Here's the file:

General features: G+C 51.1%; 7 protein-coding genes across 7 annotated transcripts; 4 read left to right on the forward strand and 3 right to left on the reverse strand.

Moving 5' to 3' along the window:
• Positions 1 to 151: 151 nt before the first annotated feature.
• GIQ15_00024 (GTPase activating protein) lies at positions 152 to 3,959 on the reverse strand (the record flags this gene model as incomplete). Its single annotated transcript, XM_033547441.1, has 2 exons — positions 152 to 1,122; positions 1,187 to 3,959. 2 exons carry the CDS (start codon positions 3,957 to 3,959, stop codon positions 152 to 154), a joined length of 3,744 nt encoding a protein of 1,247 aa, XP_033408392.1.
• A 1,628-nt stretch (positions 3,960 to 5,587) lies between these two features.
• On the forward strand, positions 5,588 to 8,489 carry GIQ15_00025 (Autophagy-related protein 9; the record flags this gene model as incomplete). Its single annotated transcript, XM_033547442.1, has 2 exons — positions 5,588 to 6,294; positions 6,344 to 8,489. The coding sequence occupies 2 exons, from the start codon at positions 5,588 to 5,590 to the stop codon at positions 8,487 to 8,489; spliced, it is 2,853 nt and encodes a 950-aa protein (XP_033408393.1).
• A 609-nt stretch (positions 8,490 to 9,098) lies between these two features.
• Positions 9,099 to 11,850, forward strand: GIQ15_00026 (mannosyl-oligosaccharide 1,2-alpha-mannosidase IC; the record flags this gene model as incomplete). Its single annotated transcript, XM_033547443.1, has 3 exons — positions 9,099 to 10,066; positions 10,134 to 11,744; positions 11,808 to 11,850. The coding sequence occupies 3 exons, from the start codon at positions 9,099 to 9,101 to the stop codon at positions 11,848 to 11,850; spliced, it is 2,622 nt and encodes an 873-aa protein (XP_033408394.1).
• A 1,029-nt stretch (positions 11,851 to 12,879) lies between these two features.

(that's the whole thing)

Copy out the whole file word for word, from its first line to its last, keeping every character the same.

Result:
General features: G+C 51.1%; 7 protein-coding genes across 7 annotated transcripts; 4 read left to right on the forward strand and 3 right to left on the reverse strand.

Moving 5' to 3' along the window:
• Positions 1 to 151: 151 nt before the first annotated feature.
• GIQ15_00024 (GTPase activating protein) lies at positions 152 to 3,959 on the reverse strand (the record flags this gene model as incomplete). Its single annotated transcript, XM_033547441.1, has 2 exons — positions 152 to 1,122; positions 1,187 to 3,959. 2 exons carry the CDS (start codon positions 3,957 to 3,959, stop codon positions 152 to 154), a joined length of 3,744 nt encoding a protein of 1,247 aa, XP_033408392.1.
• A 1,628-nt stretch (positions 3,960 to 5,587) lies between these two features.
• On the forward strand, positions 5,588 to 8,489 carry GIQ15_00025 (Autophagy-related protein 9; the record flags this gene model as incomplete). Its single annotated transcript, XM_033547442.1, has 2 exons — positions 5,588 to 6,294; positions 6,344 to 8,489. The coding sequence occupies 2 exons, from the start codon at positions 5,588 to 5,590 to the stop codon at positions 8,487 to 8,489; spliced, it is 2,853 nt and encodes a 950-aa protein (XP_033408393.1).
• A 609-nt stretch (positions 8,490 to 9,098) lies between these two features.
• Positions 9,099 to 11,850, forward strand: GIQ15_00026 (mannosyl-oligosaccharide 1,2-alpha-mannosidase IC; the record flags this gene model as incomplete). Its single annotated transcript, XM_033547443.1, has 3 exons — positions 9,099 to 10,066; positions 10,134 to 11,744; positions 11,808 to 11,850. The coding sequence occupies 3 exons, from the start codon at positions 9,099 to 9,101 to the stop codon at positions 11,848 to 11,850; spliced, it is 2,622 nt and encodes an 873-aa protein (XP_033408394.1).
• A 1,029-nt stretch (positions 11,851 to 12,879) lies between these two features.